Hallelujah! It’s the season for festive performances of Messiah. Would it not be amazing if Handel could enjoy royalties on the December productions of his beloved, atypical oratorio?
Atypical? Wait, it’s one the most famous of all oratorios, right? True, although much of that fame is due to a combination of the traditions surrounding its performance history and the appeal of certain magnificent numbers such as “He Shall Feed His Flock,” “I Know That My Redeemer Liveth,” and “Hallelujah Chorus.”
Otherwise, Messiah classifies as a marvelous wrought, highly effective, but weighty choral work, hastily written in 1741 to fit a specific circumstance. In terms of musical style, it’s “spot-on” in every way: Handel was nothing if not a master of the styles popular in his day. And a work like Messiah would be expected to incorporate nearly all of them.
But its “atypical” nature is due to the style of the words—text—penned by Handel’s colleague Charles Jennens, particularly when compared to other hit oratorios of the day, including others written by Jennens. Before saying more about this, let’s back up and answer the question: what is an oratorio?
An oratorio is a type of multi-sectional music written for solo vocalists, chorus, and instruments that that tells a story. Not staged, costumed, or acted as a play or opera would be, it is performed in what today we call a “concert setting.” Oratorios had humble but important beginnings in Florence and Rome around 1600, although many aspects of both music and text were based on earlier types of music and drama.
When the oratorio was born, it was fairly short, consisting of a handful of musical numbers divided into two parts. These had a unified theme and created an engaging musical framework for a sermon that was delivered within a new type of extra-liturgical service held in . . . ready, drum roll, please! . . . an oratorio.
That’s it. Early “oratorios” were performed in an oratorio—and that’s how this type of music got its name. During the Renaissance, an oratorio was a space often built into the back of churches or somewhere nearby. Today we might call it a prayer hall (cf. Latin oratio, I pray). They were not large, and consequently these new musical works, once they grew in popularity, had to be moved to larger public spaces.
Another factor fostering the growth of the oratorio came from the desire to have some kind of entertainment suitable for Lent. All theaters were shut for 40 days during the penitential season of Lent. That’s a long time for people to be without their favorite type of popular entertainment, and in those days, people most enjoyed attending opera and plays. Think of the response today if either TV or the Internet were to be blacked out for 40 days. Plus, remember this: musicians have to eat! So singers, instrumentalists, text writers (librettists), and composers delighted in the growing popularity of the oratorio.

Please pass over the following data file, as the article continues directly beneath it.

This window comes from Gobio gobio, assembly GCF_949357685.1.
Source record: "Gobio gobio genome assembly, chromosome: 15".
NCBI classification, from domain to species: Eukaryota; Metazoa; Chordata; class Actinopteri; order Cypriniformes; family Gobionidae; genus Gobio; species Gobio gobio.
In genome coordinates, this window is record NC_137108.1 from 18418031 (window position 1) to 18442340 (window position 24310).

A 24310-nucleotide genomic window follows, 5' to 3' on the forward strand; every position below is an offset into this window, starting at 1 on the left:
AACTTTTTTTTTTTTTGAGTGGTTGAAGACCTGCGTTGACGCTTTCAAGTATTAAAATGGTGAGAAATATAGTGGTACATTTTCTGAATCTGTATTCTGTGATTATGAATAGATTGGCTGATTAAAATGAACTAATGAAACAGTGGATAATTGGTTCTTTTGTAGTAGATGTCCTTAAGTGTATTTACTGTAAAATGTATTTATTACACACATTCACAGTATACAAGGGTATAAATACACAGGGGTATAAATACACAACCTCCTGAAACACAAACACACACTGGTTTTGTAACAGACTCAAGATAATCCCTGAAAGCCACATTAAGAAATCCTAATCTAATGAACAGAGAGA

So now that we have a context, let’s think about what would be “inside” an oratorio in Handel’s day. Oratorios tell a story usually in two acts (remember their origin as framing a sermon). Up until around 1800 the subjects were taken from the Bible or early Christian history, including saints’ lives. Oratorios do have characters (dramatic figures) whom people recognize, such as Elijah, Samuel, Saul, and usually a narrator who conveys part of the plot. So an oratorio’s text looks something like a play script.
But another literary element can be added into the dramatic and narrative components of telling a story, and that is “reflective” or lyrical text. You might want to think of it this way. A narrator might say: “The sun came up the next morning.” A character might say, “Look everyone, the sun is coming up.” But the reflective text describing this same sunrise might be written: “Oh beauteous light of the sun, so eagerly awaited, pouring its gentle light on each us in the early morning, shedding another tear of God’s grace unto our lives, we rejoice in your beauty.”
So now, let’s get back to my assertion that Messiah is atypical. In Messiah we find the story of Christ’s birth, career, Crucifixion, and Resurrection, set in three (not two) acts. But most of the story is conveyed through narrative and reflective (lyrical) texts. There are no named characters conveying dialogue.
This doesn’t change the power of this work or the stunning magnificence of Handel’s music, particularly the intricately constructed choruses (one of Messiah’s greatest strengths). But it does help us to see why a story told primarily through lyrical imagery packs a different punch than one that has actual characters, such as joyous women showering praise on the upstart David while King Saul sputters “With rage I shall burst” (Handel’s 1738 oratorio Saul, also written by Charles Jennens).
Well, even though Messiah dominates the season, this 2017 Calendar will soon focus on another oratorio: Johann Sebastian Bach’s Christmas Oratorio (Weihnachts-Oratorium), composed in Leipzig for the 1734 Christmas season. With its six short parts, intended for six different occasions beginning with Christmas Eve, Bach’s Christmas Oratorio presents yet another model for oratorio-writing—one that, in fact, isn’t an oratorio at all! Plus it opens with some of the grandest music for trumpet, chorus, and drums you could ever find. But more about that in a few days!